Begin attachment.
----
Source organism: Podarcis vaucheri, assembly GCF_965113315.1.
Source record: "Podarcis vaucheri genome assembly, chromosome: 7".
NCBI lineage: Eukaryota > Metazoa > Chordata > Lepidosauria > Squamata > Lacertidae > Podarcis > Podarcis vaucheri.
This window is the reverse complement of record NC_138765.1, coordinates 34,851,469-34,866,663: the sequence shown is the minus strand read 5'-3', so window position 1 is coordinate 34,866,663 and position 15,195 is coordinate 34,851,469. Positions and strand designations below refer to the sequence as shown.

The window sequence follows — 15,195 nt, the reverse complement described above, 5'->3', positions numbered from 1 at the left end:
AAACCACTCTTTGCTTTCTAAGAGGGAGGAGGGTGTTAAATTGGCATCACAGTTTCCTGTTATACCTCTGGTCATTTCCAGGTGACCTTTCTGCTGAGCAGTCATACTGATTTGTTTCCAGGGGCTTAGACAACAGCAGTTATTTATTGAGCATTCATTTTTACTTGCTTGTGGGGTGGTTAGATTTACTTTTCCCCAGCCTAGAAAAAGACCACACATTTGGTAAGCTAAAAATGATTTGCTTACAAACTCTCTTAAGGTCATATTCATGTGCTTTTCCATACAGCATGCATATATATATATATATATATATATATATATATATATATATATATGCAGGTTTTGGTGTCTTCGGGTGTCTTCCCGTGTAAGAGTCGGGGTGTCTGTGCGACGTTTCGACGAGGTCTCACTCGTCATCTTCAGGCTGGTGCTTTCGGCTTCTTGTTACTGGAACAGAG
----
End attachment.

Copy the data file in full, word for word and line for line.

Source organism: Podarcis vaucheri, assembly GCF_965113315.1.
Source record: "Podarcis vaucheri genome assembly, chromosome: 7".
NCBI lineage: Eukaryota > Metazoa > Chordata > Lepidosauria > Squamata > Lacertidae > Podarcis > Podarcis vaucheri.
This window is the reverse complement of record NC_138765.1, coordinates 34,851,469-34,866,663: the sequence shown is the minus strand read 5'-3', so window position 1 is coordinate 34,866,663 and position 15,195 is coordinate 34,851,469. Positions and strand designations below refer to the sequence as shown.

The window sequence follows — 15,195 nt, the reverse complement described above, 5'->3', positions numbered from 1 at the left end:
AAACCACTCTTTGCTTTCTAAGAGGGAGGAGGGTGTTAAATTGGCATCACAGTTTCCTGTTATACCTCTGGTCATTTCCAGGTGACCTTTCTGCTGAGCAGTCATACTGATTTGTTTCCAGGGGCTTAGACAACAGCAGTTATTTATTGAGCATTCATTTTTACTTGCTTGTGGGGTGGTTAGATTTACTTTTCCCCAGCCTAGAAAAAGACCACACATTTGGTAAGCTAAAAATGATTTGCTTACAAACTCTCTTAAGGTCATATTCATGTGCTTTTCCATACAGCATGCATATATATATATATATATATATATATATATATATATATATATATGCAGGTTTTGGTGTCTTCGGGTGTCTTCCCGTGTAAGAGTCGGGGTGTCTGTGCGACGTTTCGACGAGGTCTCACTCGTCATCTTCAGGCTGGTGCTTTCGGCTTCTTGTTACTGGAACAGAG